Carlos Cordeiro resigned as U.S. Soccer Federation president on Thursday night, three days after the organization filed legal papers in a gender discrimination case, claiming women players had less physical ability and responsibility than men.
His decision elevated former American midfielder Cindy Parlow Cone to become the first woman president in the history of the federation.
Cordeiro announced his resignation on Twitter without even telling the federation’s communications staff. He stepped down on a day several USSF board members issued extraordinary rebukes that criticized the governing body’s legal filings. Among them were Major League Soccer Commissioner Don Garber and Cone, the federation’s vice president.
A night earlier, U.S. women wore their warmup jerseys inside-out to hide the federation crest during the national anthem before a game against Japan. Several of the federation’s sponsors issued this week backing the players and condemning the USSF, including The Coca-Cola Co., Anheuser Busch Cos. Inc., The Procter & Gamble Co. and Volkswagen Group.
Cordeiro said he decided to quit after discussions with the USSF board.
“It has become clear to me that what is best right now is a new direction,” Cordeiro wrote. “The arguments and language contained in this week’s legal filing caused great offense and pain, especially to our extraordinary women’s national team players who deserve better. It was unacceptable and inexcusable.”
“The arguments and language contained in this week’s legal filing caused great offense and pain, especially to our extraordinary women’s national team players who deserve better. It was unacceptable and inexcusable.”
— Carlos Cordeiro
U.S. Soccer President Carlos Cordeiro presides over a meeting of the U.S. Soccer Board of Directors in Chicago, Dec. 6., 2019. (Associated Press)
“I did not have the opportunity to fully review the filing in its entirety before it was submitted, and I take responsibility for not doing so. Had I done so, I would have objected to the language,” he wrote.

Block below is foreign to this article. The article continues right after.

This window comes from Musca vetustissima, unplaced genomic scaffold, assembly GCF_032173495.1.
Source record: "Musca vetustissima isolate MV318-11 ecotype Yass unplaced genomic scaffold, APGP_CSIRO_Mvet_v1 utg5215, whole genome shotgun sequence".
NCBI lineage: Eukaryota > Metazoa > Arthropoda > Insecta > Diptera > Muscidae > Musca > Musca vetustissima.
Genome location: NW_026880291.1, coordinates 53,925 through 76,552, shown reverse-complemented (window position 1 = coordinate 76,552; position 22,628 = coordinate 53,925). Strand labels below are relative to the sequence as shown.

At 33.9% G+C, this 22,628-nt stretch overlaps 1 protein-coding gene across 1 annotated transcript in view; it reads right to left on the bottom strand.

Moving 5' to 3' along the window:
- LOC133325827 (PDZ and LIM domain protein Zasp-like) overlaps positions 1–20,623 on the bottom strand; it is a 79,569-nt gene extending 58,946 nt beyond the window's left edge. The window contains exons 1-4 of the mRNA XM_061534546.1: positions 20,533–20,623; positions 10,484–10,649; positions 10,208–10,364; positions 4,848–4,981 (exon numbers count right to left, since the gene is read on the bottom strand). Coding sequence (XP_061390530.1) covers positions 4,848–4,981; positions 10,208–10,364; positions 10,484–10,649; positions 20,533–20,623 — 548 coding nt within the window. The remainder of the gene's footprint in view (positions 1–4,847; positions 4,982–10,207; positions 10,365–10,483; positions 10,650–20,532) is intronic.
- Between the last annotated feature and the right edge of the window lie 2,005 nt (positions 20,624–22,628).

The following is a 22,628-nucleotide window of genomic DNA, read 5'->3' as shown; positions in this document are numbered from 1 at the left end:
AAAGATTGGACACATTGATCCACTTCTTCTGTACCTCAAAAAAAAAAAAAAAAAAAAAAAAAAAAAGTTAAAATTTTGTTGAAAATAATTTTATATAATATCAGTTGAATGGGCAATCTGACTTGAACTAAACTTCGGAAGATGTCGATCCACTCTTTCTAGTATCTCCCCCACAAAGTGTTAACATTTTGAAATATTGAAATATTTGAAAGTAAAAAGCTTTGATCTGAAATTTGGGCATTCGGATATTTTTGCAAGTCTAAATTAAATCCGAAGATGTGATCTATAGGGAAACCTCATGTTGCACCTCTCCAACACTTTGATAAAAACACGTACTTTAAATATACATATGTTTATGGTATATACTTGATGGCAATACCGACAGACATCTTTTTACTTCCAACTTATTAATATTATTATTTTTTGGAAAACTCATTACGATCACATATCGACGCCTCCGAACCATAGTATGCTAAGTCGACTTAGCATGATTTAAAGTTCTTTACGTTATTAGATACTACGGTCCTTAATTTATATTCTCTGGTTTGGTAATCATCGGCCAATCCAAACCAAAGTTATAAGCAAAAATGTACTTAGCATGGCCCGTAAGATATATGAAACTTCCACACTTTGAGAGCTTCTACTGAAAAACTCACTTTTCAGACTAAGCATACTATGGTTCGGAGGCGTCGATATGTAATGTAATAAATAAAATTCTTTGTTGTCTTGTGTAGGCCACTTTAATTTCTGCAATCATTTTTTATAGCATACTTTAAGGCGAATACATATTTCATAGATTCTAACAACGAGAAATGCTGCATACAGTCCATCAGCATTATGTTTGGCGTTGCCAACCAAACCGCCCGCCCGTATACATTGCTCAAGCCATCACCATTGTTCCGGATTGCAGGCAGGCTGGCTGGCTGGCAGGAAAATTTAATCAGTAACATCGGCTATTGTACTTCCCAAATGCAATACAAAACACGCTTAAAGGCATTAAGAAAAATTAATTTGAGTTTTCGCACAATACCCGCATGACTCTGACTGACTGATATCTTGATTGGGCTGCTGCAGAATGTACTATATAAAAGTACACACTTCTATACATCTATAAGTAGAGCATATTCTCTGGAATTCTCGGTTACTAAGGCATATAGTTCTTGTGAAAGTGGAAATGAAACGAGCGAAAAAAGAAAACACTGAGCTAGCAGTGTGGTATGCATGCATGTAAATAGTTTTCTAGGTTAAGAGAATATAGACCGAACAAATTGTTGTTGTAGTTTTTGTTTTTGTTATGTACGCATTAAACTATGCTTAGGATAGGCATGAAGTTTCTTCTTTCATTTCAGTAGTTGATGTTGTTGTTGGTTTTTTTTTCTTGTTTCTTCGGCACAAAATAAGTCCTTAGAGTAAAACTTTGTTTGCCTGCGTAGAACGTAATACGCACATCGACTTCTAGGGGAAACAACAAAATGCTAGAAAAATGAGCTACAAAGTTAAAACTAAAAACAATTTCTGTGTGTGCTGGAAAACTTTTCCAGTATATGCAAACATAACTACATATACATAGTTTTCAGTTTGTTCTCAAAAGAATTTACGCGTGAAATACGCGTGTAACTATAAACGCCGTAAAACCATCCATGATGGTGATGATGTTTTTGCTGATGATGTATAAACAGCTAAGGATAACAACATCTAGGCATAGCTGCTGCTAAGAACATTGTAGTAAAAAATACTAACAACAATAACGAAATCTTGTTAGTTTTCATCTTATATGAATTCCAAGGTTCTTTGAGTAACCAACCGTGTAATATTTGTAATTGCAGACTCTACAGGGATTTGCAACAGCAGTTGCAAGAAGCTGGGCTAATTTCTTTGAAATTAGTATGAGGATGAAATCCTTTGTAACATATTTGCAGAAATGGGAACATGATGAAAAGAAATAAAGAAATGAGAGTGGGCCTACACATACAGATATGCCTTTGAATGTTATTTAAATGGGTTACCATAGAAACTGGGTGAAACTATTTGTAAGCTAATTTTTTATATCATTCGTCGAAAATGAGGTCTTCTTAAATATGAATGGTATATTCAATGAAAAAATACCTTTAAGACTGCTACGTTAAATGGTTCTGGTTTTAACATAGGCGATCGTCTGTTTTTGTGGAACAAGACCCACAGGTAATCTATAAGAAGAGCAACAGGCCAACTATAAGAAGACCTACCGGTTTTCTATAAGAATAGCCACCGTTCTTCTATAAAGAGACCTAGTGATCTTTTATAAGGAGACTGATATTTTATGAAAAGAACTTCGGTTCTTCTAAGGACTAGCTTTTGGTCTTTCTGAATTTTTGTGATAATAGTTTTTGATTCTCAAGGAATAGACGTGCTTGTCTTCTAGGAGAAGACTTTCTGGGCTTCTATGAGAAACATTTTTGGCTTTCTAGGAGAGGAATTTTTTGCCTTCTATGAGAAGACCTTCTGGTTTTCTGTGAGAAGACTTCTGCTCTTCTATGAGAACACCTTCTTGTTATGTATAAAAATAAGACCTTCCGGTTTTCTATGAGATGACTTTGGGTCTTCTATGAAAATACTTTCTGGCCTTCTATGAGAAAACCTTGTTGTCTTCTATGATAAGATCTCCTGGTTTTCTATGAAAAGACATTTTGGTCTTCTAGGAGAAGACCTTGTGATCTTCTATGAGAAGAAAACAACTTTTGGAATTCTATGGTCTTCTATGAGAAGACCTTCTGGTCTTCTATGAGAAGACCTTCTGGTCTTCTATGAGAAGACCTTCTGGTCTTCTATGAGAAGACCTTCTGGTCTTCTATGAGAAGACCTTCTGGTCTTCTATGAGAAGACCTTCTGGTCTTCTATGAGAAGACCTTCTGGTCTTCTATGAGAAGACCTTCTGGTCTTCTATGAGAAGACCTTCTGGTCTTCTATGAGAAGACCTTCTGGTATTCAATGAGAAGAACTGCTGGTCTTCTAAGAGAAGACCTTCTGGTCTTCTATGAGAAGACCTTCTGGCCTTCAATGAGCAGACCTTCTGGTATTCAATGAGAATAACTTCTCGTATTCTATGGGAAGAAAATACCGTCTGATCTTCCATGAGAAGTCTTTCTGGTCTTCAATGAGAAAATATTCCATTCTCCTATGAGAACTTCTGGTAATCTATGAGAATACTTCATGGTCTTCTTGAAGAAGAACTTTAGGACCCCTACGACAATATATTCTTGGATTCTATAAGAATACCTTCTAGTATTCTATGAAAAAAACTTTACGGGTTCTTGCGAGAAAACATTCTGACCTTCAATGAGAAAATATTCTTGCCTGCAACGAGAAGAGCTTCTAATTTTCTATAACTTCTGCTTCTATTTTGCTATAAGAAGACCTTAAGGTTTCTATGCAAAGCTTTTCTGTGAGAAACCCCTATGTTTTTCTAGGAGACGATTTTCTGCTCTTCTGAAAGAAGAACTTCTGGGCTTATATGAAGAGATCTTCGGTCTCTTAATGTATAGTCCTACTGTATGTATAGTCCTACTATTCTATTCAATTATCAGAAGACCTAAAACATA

The legal papers were submitted to federal court in Los Angeles as part of the USSF’s defense of the gender discrimination filed by women last year. They claim they have not been paid equally to the men’s national team and asked for more than $66 million in damages under the Equal Pay Act and the Civil Rights Act of 1964 . A trial is scheduled for May 5.
“While it is gratifying that there has been such a deafening outcry against USSF’s blatant misogyny, the sexist culture and policies overseen by Carlos Cordeiro have been approved for years by the board of directors of USSF,” the women’s players said in a statement by spokeswoman Molly Levinson. “This institution must change and support and pay women players equally.”
Cordeiro had issued a statement late during Wednesday’s game against Japan apologizing for the arguments presented in the documents and added the federation had retained new legal counsel, a move the men’s national team called “window dressing” and “a sleight of hand.”
Cone, now 41, scored 75 goals in 158 appearances for the U.S. from 1995 to 2006 and won the 1999 World Cup and two Olympic gold medals. She with post-concussion syndrome.
She was elected to the U.S. National Hall of Fame in 2018. Cone was elected USSF vice president in 2019 and voted a full four-year term last month.